GSEs Pressured to Modify More Mortgages

Fannie Mae and Freddie Mac are reportedly in talks with various government officials about reducing the balances of mortgages they own or control in cases of underwater homeowners, something the GSEs have so far been loath to do.

December 9, 2010
By Dees Stribling, Contributing Editor

Fannie Mae and Freddie Mac are reportedly in talks with various government officials about reducing the balances of mortgages they own or control in cases of underwater homeowners, something the GSEs have so far been loath to do. The Wall Street Journal reported earlier this week, citing “people familiar with the situation,” that such a deal would prevent further foreclosures–maybe 500,000, maybe more, strategic or otherwise–at the cost of losing the GSEs more money.

The Obama administration is keen to see Fannie and Freddie join a program run by the Federal Housing Administration that allows banks who agree to write down mortgages to fob off the reduced loans to the FHA. So far the program has been a nonstarter: it has received 61 applications in its first three months, and has modified precisely three loans.

But perhaps the larger goal is to persuade lenders to participate in mortgage modifications in one way or another, whether within the FHA framework or not. If the GSEs started doing it through the FHA, that would put more pressure on private banks to do so too, a kind of peer pressure among bankers.

Leisurely Retirement Might Be Thing of the Past

According to a new study by Wells Fargo & Co. released Wednesday, 72 percent of middle-class Americans ages 25 to 69, which would be most of them, expect to work till they drop. Drop dead, that is, or less dramatically, work as long as they are physically and emotionally able to, which could be quite a number of years, considering the generally better health that the elderly now enjoy, compared to previous generations.

The sentiment reflects considerable anxiety, which may or may not be justified, about the ability of entitlement programs to keep up with seniors’ even most basic needs in the coming decades. But it also points to a solution (a partial one, anyway) to a problem prognosticators have been wringing their hands about for years: what happens when the baby boom retires?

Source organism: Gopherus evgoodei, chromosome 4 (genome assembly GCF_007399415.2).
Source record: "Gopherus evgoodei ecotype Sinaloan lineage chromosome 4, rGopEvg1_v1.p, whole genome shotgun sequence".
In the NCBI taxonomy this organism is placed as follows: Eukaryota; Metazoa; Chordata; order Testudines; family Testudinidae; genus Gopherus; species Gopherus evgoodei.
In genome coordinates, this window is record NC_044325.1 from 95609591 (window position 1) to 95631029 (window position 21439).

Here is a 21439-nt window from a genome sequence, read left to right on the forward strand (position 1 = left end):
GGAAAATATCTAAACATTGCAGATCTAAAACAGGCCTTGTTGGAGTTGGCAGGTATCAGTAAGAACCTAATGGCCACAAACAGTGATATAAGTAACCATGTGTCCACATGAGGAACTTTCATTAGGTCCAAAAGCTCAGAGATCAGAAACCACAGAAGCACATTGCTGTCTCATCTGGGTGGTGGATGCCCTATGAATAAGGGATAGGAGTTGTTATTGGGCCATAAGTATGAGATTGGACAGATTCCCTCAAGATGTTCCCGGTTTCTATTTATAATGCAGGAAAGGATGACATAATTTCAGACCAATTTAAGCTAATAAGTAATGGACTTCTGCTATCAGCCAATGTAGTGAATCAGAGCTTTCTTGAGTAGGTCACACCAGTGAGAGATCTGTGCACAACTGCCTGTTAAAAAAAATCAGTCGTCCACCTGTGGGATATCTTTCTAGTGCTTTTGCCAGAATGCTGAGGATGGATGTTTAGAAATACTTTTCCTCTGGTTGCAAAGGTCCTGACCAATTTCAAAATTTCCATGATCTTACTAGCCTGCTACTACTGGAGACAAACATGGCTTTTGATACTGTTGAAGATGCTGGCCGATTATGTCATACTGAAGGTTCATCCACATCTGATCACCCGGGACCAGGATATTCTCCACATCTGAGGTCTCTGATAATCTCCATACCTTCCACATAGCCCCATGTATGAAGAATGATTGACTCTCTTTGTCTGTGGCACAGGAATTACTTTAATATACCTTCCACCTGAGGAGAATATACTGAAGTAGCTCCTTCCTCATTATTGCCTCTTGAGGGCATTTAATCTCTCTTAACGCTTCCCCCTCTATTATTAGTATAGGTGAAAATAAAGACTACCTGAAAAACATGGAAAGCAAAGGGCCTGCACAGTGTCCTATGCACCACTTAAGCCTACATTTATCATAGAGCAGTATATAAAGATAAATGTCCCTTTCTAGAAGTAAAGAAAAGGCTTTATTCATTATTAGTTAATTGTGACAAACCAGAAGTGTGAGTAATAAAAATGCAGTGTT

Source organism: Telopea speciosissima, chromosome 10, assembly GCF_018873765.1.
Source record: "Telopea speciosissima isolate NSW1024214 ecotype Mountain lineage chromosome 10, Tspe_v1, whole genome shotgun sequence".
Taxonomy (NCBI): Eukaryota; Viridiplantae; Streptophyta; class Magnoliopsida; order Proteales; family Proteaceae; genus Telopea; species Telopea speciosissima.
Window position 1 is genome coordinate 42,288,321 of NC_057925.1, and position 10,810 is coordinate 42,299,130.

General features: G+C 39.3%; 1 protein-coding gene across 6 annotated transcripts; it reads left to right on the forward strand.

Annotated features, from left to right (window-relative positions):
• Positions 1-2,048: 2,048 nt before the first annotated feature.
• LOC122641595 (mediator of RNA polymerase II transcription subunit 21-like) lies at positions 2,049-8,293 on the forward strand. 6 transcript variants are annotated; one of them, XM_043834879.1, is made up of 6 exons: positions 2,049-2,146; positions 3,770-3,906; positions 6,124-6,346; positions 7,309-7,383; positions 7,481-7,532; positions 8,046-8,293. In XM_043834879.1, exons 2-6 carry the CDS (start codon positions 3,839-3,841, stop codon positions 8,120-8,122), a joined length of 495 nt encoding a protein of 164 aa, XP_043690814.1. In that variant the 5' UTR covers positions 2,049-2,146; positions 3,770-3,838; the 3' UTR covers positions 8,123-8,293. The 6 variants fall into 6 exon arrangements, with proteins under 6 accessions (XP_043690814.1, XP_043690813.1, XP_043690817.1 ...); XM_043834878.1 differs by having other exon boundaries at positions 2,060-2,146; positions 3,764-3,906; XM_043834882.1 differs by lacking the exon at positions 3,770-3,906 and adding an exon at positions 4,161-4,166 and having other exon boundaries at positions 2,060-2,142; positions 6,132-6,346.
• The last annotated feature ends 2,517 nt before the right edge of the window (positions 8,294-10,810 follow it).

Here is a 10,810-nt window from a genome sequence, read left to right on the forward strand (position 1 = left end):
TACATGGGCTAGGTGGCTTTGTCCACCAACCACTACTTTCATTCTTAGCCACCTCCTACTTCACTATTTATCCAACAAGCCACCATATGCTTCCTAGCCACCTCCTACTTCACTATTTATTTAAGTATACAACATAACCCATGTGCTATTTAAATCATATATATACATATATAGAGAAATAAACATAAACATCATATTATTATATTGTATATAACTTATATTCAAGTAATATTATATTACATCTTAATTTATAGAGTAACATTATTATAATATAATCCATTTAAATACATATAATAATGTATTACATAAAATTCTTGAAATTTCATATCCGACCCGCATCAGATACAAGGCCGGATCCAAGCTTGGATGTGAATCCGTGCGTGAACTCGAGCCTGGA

The assumption had been that the baby boomers would retire no matter what, and slowly starve on inadequate pensions, public and private. The prospect of people working later in life never seemed to have been seriously considered, especially during the years when housing prices and their equity did nothing but increase. But people make more-or-less rational choices about their incomes, and given the choice of working into one’s 70s and 80s or being idly poor, people are going to opt to work.

Survey Says: Americans Down on Their Economic Prospects

The latest Allstate/National Journal Heartland Monitor poll, the results of which were released on Wednesday, suggest that Americans are in a dour frame of mind. And why wouldn’t we be? In other poll news, water is considered wet by most Americans.

Flippancy aside, only about 20 percent of those surveyed said the U.S. economy is the world’s strongest. Nearly half (47 percent) picked China. Eleven percent choose Japan (maybe they are nostalgic for the late 1980s). Only one in three thought that the U.S. economy will be the world’s strongest in 2030.

Wall Street wasn’t that glum on Wednesday, with the Dow Jones Industrial Average eking out a 13.32 point gain, or 0.12 percent. The S&P 500 gained 0.37 percent, and the Nasdaq advanced 0.41 percent.